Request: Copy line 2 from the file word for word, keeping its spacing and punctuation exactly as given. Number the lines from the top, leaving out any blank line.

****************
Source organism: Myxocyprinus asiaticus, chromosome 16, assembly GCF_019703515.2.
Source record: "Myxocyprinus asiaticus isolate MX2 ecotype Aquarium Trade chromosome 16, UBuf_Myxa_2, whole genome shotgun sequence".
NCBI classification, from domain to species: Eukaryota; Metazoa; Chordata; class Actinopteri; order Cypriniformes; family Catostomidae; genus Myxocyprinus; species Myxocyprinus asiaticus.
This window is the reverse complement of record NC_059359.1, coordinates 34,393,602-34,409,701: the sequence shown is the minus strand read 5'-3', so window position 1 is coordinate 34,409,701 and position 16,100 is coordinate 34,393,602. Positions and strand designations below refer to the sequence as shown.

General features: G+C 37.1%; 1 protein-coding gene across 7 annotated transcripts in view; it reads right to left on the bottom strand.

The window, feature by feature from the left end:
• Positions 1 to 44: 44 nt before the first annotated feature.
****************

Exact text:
Source record: "Myxocyprinus asiaticus isolate MX2 ecotype Aquarium Trade chromosome 16, UBuf_Myxa_2, whole genome shotgun sequence".